In Our Schools Today

Student filmmakers make their big screen debuts

Student filmmakers speak about their original films at the Tribeca Film Institute

Seventeen aspiring New York City student filmmakers made their debuts on the big screen this past summer.

After spending six weeks at the Department of Education’s Summer Arts Institute Film Studio, public school students from across the City screened their original films at the Tribeca Film Institute. 

“It couldn’t have been more fun,” George Itzhak, a junior at the Baccalaureate School for Global Education in Queens, said. “I’m definitely going to pursue a film career.” 

At the Film Studio, students learned to write, direct, and produce their own original short films. In groups, they created a short documentary or narrative film on the theme of this year’s program, New York City neighborhoods. Each group chose a neighborhood and showcased one of its distinguishing features, such as cuisine, music, or transportation.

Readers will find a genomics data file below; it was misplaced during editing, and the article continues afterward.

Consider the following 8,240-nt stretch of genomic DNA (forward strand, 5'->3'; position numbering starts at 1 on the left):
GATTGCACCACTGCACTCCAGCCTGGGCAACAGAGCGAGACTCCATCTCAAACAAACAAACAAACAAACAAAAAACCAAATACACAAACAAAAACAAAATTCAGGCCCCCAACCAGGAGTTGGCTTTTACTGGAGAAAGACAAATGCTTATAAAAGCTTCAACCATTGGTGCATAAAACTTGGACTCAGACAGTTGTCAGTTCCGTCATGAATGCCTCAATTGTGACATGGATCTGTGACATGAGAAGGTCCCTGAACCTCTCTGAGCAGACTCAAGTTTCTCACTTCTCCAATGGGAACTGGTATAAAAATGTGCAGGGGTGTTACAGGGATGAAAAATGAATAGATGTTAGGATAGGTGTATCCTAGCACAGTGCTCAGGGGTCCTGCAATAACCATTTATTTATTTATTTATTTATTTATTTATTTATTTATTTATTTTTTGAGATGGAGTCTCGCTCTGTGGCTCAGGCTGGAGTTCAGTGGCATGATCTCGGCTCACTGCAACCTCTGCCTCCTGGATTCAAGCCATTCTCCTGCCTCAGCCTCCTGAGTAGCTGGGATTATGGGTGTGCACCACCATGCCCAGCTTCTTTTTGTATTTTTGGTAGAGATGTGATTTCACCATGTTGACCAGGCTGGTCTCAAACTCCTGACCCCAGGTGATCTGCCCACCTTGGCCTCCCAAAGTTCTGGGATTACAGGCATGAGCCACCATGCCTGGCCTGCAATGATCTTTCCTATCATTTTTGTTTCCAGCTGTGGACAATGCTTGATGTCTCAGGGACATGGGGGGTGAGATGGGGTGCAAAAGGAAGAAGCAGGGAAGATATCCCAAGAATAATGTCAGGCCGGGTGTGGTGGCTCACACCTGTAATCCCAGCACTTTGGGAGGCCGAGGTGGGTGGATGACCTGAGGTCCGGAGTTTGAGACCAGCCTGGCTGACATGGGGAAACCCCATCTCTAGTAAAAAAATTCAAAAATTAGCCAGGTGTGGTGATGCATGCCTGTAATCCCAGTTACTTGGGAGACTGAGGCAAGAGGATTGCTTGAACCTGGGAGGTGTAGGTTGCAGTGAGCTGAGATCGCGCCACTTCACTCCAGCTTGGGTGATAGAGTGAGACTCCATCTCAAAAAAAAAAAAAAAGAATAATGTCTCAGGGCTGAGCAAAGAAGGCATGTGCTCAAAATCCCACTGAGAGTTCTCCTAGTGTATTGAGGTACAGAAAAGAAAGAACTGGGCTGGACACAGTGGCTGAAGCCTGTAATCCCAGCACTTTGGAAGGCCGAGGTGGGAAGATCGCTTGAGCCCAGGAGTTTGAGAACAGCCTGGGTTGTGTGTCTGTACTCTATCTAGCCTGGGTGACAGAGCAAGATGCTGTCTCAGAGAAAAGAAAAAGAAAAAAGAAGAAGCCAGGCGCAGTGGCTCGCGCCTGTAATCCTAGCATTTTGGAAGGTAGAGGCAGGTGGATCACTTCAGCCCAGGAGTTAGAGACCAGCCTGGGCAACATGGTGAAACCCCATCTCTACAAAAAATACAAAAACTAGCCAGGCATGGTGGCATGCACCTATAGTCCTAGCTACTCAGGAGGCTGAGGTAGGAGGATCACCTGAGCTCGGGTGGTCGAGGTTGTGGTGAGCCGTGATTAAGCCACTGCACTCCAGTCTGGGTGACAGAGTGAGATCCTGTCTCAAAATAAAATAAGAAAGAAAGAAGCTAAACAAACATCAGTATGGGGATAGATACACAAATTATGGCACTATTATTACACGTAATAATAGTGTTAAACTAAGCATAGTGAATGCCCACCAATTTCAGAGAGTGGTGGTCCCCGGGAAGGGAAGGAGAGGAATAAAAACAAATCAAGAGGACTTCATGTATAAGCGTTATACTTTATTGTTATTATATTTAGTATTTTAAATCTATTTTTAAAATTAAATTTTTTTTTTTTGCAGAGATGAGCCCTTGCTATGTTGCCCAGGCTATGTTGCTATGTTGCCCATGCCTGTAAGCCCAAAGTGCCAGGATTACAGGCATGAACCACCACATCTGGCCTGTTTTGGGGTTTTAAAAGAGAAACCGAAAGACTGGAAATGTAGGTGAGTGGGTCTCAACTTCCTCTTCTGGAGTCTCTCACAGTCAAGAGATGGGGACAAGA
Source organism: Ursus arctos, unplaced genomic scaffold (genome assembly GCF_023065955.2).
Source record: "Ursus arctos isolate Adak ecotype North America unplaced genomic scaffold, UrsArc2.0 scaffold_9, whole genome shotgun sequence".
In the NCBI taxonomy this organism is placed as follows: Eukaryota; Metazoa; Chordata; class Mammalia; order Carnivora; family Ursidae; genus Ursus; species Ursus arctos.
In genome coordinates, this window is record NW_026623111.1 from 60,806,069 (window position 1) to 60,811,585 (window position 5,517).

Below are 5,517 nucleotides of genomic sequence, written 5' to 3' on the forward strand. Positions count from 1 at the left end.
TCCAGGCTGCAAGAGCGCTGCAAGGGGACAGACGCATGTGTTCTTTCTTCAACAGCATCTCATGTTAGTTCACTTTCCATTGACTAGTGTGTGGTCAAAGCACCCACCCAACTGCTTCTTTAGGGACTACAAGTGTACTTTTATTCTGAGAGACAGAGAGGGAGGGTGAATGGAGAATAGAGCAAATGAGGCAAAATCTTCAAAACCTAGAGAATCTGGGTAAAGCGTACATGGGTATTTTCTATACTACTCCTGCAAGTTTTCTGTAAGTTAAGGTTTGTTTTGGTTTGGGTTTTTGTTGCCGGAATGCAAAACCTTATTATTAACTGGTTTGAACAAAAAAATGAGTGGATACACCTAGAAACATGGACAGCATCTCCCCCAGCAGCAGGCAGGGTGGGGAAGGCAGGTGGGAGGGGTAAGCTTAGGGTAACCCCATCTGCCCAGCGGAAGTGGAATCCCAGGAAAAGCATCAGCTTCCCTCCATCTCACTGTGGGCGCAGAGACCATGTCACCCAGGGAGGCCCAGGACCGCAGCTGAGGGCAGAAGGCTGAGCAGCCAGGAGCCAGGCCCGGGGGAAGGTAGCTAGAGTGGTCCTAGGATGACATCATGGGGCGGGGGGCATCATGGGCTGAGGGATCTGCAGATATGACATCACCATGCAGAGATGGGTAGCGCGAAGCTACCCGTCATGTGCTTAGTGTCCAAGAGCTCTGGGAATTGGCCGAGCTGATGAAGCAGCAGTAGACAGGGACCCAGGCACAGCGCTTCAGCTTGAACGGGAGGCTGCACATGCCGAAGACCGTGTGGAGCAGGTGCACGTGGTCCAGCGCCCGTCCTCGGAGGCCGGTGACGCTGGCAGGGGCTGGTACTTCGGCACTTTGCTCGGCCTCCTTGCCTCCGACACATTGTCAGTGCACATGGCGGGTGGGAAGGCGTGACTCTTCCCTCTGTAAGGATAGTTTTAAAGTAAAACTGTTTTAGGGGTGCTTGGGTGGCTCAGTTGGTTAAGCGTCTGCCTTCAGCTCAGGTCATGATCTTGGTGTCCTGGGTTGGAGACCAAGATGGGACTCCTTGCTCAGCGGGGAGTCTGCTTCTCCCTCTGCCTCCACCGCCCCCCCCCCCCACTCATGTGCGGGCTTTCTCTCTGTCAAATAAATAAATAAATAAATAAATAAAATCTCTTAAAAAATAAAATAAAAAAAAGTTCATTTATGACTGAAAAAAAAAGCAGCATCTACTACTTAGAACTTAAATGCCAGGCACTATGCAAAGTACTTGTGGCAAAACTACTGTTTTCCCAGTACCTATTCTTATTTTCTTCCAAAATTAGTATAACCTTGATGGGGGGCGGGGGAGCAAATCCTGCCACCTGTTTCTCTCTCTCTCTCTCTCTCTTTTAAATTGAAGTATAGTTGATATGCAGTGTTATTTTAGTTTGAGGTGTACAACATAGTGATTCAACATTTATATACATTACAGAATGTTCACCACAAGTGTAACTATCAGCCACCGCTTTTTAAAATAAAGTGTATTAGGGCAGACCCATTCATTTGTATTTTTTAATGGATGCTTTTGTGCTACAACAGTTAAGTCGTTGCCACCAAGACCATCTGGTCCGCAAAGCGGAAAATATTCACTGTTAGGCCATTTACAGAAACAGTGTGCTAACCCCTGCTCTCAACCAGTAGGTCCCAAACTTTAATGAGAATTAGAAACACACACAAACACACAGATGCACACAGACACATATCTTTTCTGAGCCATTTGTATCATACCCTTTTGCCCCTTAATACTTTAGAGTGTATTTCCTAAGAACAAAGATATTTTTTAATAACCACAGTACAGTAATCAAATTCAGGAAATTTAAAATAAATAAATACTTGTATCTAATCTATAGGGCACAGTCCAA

Instructor Robert Gladding said the Film Studio teaches student filmmakers many new skills and helps them to make great strides toward pursing careers in the film industry.  

“The program pushes the kids to work at what is very close to a professional level,” he said. “Students get to focus on something they love doing every day for nearly the whole summer. It gives them a sense not just of confidence, but of mastery.” 

George Itzhak, who, along with Ben Napoli and Bobbie Jean Fisher, created the documentary “Cupcakes and Herring” about the culinary offerings of Manhattan’s Lower East Side, said seeing his film in a professional theater was a remarkable experience. 

“Seeing our work up there in a professional theater—that’s not something I’m going to forget anytime soon,” he said. 

The Film Studio is one of several arts programs offered at the annual Summer Arts Institute sponsored by the Department of Education. Other programs include drama, dance, visual art, photography, and vocal and instrumental music.
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